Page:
Venus DeMars

Venus DeMars
Glass Plate photo

Sunday, September 19, 2010

I see you peeking out at us from under the bed covers. You curled on your side with the blankets pulled up half over your face.

Your uneaten lunch from four hours ago still on the rolling table next t you.

You're happy to have us there as we chatter about family and new things which are happening.

I wonder what you are thinking as I watch your eyes scan across the room at each of us.

Do you know who I am?


You're 92 now.


And back in the hospital.


I remember being in Amsterdam sitting in the audience at the Paridiso as the documentary premiered.

You appeared suddenly on that huge screen.

You quietly but fiercely defended me as a trans-person, ...but "still your son" you'd said.

I remember how the audience loved your comment about 'being scandinavian... not too emotional you know."

Do you remember that interview? Is it still somewhere in your forgotten memories?


A few months ago, after you'd moved from the house you helped build, into a new place with hallways and staff.. I had a dream:

Driving on a quiet and dark night, I pulled up and parked next to your back yard. I left my van, and joined you while you were sitting outside on chairs set along your back sidewalk facing out onto the back year. I sat with you as you talked about how much you loved your flowers which were blooming and visible in the circle of the back yard light. The night was warm and quiet.

Then I noticed how quiet it really was... no sound from the usual night creatures. no sound at all. no breeze, or rustling leaves. I looked around the back yard and it was all there in the dark, softly illuminated by the glowing street lamps, but as I looked up, I saw that there was no stars. and I could just make out how at the edge of your yard and slightly into the woods things cleared away... and a large quiet warehouse floor became just visible. And I remembered that I had come to visit you at your new place which was reconstructed to look like your old house. But always night, always quiet, always isolated.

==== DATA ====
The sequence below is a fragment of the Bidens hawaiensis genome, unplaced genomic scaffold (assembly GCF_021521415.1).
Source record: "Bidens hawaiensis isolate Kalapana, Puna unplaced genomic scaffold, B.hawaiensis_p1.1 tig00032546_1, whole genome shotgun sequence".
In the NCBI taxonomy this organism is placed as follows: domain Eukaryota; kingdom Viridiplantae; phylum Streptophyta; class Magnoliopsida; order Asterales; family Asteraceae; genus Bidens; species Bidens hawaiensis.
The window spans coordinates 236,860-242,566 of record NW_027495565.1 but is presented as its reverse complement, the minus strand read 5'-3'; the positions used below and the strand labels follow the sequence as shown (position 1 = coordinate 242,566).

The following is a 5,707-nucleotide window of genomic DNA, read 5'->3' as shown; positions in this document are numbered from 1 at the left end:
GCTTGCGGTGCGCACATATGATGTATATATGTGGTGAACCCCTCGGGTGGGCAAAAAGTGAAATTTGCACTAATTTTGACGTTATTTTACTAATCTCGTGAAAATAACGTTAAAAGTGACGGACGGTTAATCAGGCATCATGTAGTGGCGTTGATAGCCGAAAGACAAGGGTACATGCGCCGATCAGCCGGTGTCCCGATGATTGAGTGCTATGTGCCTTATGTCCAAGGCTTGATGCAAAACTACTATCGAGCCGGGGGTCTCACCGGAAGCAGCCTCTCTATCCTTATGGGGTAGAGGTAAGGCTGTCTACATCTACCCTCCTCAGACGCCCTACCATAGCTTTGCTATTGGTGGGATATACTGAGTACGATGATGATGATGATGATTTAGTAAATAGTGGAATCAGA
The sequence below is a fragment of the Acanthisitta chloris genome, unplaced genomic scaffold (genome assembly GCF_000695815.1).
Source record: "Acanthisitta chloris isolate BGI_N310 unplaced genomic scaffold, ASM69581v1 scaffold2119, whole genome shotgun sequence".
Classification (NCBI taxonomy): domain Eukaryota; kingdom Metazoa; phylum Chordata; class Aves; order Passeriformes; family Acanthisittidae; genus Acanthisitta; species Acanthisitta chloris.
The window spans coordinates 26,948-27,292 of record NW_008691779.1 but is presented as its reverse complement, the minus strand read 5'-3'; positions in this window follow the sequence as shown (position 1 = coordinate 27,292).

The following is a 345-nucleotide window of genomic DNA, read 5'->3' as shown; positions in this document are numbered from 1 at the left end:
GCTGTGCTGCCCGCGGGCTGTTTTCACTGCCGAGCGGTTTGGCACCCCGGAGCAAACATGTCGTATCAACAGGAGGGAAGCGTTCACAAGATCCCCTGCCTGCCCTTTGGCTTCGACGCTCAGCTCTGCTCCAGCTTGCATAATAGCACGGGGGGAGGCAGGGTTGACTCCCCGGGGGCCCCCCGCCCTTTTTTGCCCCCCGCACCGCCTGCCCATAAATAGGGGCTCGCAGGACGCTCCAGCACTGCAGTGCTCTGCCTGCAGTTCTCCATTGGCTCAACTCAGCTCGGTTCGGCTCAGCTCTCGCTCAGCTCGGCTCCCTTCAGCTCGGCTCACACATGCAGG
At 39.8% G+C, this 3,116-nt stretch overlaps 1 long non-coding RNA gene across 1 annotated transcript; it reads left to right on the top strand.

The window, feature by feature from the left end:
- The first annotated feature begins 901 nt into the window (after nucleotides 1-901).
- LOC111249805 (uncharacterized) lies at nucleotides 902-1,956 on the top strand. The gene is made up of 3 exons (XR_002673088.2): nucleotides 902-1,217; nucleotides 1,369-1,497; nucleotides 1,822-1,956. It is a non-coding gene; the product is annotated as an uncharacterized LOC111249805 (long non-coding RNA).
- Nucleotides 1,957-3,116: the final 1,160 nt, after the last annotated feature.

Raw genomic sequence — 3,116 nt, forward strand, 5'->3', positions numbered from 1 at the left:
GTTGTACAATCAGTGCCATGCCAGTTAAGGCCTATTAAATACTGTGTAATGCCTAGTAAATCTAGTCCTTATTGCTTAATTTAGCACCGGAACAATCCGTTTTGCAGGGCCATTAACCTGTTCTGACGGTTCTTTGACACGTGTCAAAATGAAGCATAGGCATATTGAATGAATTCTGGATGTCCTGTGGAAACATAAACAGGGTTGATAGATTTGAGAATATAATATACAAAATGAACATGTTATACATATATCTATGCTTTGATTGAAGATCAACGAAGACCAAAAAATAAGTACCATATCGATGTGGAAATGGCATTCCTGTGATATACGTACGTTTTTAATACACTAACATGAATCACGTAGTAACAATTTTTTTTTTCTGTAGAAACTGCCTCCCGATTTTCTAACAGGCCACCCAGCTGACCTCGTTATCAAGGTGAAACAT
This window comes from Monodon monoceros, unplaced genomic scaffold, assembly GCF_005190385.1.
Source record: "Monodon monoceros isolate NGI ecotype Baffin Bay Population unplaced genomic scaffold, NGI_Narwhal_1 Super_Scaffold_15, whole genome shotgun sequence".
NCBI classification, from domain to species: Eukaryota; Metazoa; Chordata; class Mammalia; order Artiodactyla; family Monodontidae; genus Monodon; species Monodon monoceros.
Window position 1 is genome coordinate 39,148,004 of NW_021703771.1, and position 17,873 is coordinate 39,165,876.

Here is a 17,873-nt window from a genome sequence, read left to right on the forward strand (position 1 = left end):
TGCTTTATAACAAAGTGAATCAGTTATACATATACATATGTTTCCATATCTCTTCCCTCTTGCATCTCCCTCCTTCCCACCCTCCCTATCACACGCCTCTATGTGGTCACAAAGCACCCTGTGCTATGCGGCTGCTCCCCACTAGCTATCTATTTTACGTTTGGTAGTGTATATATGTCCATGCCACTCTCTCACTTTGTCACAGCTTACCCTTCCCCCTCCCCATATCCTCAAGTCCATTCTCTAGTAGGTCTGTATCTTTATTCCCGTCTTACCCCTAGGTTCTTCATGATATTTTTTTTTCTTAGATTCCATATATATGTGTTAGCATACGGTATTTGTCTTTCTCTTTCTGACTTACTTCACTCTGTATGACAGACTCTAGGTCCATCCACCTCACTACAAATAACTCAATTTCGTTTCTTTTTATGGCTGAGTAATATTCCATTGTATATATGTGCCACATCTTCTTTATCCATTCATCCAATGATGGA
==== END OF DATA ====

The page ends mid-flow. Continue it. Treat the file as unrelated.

You talked about how something just wasn't right, but you couldn't put your finger on it. Still, you loved how the flowers looked, and you were content.

I remember the sadness overtaking me, as I eventually climbed back into my van, and drove away from you with the headlights on, searching for the exit that I couldn't remember in that huge, empty, still, darkened warehouse.


What are you thinking as you peer out at us?


When asked what your favorite dessert is you reply "Cream of Wheat."


2 days ago you pulled the needle from your arm twice, so now they watch you swallow pills instead.

But you don't always.


...

I love you Mom.


I can't say goodbye yet you know... but maybe that's what you've been quietly saying to me? To us?


As we leave, you smile... pull the covers away from your face a bit, say you want photos next time: "Remember to bring photos next time."


I can only nod an agreement after I hug you.

My voice is gone.

5 comments:

Kurt said...

I wish my mother understood the way your Mom did. And I hope all the moms now and forever learn from yours.
-Laurie

TCBard said...

Hugs, Chris

Project Director said...

Lovely words.

Tokyo Biker Mommy said...

Beautiful imagery, beautiful sentiment. Thank you.
-Sara

Laura said...

I just NOW finished watched the documentary. Your mother is/was clearly a wonderful person. I can't imagine what you are going through right now. Best wishes